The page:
Kayak and Waka will be the first country-specific scenarios to be produced under the internationally respected WEC framework, and considers supply and demand across the entire energy space: transport, liquid fuels, coal and electricity. The BEC2050 report will use a sophisticated energy model first roduced by the International Energy Agency.The BEC2050 modelling will be carried out in partnership with the Paul Scherrer Institute, the largest federal research centre in Switzerland.
Some of the uncertainties modelled are largely out of our hands, such as whether a global agreement on climate change is signed or not. The terms of an agreement like this could force businesses and government around the world to change course dramatically.
Other uncertainties are more specific to New Zealand, such as the role of the agricultural sector, or whether we will continue to rely on a broad base of renewable energy sources. But our distinctive geographic and economic situation means we might experience very different results from the rest of the world and early results are bearing this out.
Initial modelling results suggest we will increase our penetration of renewables to 90% and beyond in both scenarios.In our high carbon price Waka scenario, modelling suggests 97% can be reached by 2050; this begs the question of whether this is feasible from a technical or operating perspective, given our reliance on hydro. Again in the Waka scenario, there are a range of alternative transport fuels (electricity, hydrogen and natural gas) all present in the light fleet in 2050. The level and make-up of our energy sector emissions also vary between Kayak and Waka with emissions inWaka falling below 1990 levels by 2050. Emissions in the market-driven Kayak scenario continue to hover around existing levels.
Despite increases in population (31% and 22% in Kayak and Waka respectively) and real GDP (85% and 73%), initial results also suggest that demand for thermal energy (effectively space and water heating) in the residential and commercial sectors will not grow greatly, reflecting the efficiency uplift provided by technologies such as heat pumps. However, the results suggest that demand from other appliances, electronics and lighting will grow significantly, overtaking thermal demand by 2040. At first glance, this appears plausible, but we are reviewing in detail the role that technologies such as LED light bulbs will have.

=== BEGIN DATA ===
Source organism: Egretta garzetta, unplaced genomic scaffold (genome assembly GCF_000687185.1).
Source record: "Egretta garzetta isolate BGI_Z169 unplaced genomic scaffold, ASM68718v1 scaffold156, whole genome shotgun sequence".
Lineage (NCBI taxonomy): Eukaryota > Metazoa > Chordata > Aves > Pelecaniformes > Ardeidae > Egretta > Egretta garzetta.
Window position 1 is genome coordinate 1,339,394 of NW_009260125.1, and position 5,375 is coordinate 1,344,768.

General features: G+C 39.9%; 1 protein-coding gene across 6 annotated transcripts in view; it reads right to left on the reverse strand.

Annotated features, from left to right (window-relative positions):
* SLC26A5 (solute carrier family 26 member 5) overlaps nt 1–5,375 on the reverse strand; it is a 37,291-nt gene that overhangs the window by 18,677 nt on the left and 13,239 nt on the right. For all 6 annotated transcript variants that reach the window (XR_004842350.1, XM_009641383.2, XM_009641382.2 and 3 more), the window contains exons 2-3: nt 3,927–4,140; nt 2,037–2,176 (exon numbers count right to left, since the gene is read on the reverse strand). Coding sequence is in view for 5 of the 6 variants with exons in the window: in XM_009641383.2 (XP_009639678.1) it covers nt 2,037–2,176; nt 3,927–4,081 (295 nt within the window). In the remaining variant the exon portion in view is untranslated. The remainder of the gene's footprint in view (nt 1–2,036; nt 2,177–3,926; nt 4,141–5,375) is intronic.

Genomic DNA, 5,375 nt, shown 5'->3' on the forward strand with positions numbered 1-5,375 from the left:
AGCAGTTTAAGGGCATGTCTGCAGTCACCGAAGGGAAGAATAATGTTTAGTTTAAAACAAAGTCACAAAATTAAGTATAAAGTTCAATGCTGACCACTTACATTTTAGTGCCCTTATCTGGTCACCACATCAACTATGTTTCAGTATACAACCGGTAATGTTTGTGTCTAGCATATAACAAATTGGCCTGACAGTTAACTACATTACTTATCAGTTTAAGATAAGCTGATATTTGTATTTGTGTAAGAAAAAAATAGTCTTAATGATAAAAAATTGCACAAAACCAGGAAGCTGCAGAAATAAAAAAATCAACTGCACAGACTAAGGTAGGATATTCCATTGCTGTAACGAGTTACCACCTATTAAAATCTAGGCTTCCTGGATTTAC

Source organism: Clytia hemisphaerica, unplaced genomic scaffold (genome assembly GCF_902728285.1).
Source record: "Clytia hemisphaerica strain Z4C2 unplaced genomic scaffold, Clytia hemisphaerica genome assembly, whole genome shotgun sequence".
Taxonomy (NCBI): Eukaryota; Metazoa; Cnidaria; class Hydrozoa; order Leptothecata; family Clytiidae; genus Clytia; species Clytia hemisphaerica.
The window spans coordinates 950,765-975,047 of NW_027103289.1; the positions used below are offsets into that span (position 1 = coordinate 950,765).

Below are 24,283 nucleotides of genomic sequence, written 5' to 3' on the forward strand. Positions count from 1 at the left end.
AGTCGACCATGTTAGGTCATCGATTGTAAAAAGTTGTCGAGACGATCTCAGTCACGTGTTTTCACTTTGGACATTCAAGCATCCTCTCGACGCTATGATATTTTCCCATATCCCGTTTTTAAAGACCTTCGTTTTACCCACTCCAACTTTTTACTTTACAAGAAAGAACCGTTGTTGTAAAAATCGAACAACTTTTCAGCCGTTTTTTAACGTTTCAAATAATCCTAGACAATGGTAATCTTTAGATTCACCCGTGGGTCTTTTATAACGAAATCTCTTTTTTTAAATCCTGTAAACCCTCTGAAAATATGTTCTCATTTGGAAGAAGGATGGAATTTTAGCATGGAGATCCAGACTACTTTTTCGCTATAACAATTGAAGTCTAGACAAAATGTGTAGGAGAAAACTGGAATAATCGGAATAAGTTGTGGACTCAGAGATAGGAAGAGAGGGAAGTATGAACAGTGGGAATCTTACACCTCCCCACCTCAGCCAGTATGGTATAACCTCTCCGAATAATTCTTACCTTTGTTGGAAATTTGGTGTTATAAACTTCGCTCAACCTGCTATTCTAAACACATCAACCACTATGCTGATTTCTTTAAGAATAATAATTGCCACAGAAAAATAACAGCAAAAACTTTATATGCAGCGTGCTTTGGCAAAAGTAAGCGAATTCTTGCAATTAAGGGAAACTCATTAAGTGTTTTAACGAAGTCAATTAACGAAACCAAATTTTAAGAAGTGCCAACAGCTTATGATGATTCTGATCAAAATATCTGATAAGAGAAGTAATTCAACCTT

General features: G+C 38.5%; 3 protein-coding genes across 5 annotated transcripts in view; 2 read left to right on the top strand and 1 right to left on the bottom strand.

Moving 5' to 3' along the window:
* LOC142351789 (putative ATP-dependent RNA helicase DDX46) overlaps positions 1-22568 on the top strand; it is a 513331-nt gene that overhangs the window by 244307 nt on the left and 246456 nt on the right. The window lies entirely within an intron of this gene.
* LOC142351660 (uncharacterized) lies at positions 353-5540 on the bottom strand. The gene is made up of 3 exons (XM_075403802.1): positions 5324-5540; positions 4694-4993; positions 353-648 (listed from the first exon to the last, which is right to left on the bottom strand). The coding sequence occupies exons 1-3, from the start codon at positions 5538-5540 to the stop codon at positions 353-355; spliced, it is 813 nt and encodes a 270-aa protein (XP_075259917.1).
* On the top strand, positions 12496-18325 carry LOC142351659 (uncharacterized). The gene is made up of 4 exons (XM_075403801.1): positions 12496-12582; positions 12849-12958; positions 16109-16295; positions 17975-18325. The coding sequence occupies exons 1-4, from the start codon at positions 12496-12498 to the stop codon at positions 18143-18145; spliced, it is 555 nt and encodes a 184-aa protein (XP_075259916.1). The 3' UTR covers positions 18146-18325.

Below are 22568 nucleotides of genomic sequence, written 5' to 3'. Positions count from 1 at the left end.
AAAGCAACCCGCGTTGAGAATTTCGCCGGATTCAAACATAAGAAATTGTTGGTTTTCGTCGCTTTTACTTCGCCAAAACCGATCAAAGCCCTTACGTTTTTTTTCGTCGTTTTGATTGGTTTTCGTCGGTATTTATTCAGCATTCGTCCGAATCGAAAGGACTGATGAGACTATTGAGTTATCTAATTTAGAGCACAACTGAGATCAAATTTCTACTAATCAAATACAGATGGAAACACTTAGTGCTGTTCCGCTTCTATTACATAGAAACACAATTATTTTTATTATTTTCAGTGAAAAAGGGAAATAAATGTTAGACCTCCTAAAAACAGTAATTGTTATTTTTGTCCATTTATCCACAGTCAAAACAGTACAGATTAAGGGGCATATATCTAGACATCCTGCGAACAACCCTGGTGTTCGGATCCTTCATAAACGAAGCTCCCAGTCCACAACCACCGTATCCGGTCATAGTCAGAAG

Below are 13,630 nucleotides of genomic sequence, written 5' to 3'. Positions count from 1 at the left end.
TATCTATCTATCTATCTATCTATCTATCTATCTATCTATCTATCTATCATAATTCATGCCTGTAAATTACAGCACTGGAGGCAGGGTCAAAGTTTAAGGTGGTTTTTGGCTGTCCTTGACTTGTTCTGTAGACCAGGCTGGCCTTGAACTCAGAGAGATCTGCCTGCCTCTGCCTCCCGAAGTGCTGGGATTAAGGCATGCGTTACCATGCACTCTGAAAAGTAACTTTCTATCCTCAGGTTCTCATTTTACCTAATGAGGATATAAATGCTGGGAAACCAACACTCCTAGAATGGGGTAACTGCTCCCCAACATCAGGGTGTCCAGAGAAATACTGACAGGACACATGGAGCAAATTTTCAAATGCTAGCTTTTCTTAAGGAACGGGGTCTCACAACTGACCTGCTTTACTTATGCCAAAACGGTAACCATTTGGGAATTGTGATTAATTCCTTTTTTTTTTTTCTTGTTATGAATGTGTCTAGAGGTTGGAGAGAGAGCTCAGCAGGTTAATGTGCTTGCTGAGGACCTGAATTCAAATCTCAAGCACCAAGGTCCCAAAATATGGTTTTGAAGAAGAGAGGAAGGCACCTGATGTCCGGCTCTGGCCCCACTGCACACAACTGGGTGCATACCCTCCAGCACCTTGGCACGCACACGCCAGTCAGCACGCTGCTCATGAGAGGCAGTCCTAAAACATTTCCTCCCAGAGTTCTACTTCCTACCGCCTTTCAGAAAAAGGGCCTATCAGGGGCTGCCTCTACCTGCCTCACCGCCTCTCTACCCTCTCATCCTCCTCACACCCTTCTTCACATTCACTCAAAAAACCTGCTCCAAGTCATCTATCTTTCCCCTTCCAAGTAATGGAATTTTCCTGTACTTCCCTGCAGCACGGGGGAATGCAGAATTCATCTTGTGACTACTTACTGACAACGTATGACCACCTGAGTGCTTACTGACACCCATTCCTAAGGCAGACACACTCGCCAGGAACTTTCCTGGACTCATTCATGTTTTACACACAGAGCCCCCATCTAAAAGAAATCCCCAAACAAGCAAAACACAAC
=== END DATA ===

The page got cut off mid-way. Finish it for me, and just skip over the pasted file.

However, there is no single measure of success in the energy challenges we face today, and often we face trade-offs between energy equity (access and affordability), energy security, and environmental sustainability.
New Zealand is considered a global leader in energy performance across these three measures, with well-balanced performance in all three areas and currently ranked 10th out of 129 countries. However, our ranking, relative to other leading nations, has slipped and could fall further without addressing some of the underlying drivers.
Developing New Zealand’s Kayak and Waka scenarios will allow us to look into the future. By looking at the alternative scenarios, we will be able to more clearly see the trade-offs and the direction and manner in which New Zealand might choose to paddle.
New Zealanders need assurances that business leaders, politicians and policy makers are well-informed. This BEC2050 scenarios work will help them make the best possible decisions about the future of our energy use and that we are navigating our turbulent energy waters in the best possible way. Final results will be published later this year.
The BusinessNZ Energy Council’s John Carnegie and Dr Rob Whitney are leading a project developing a set of future energy scenarios for New Zealand.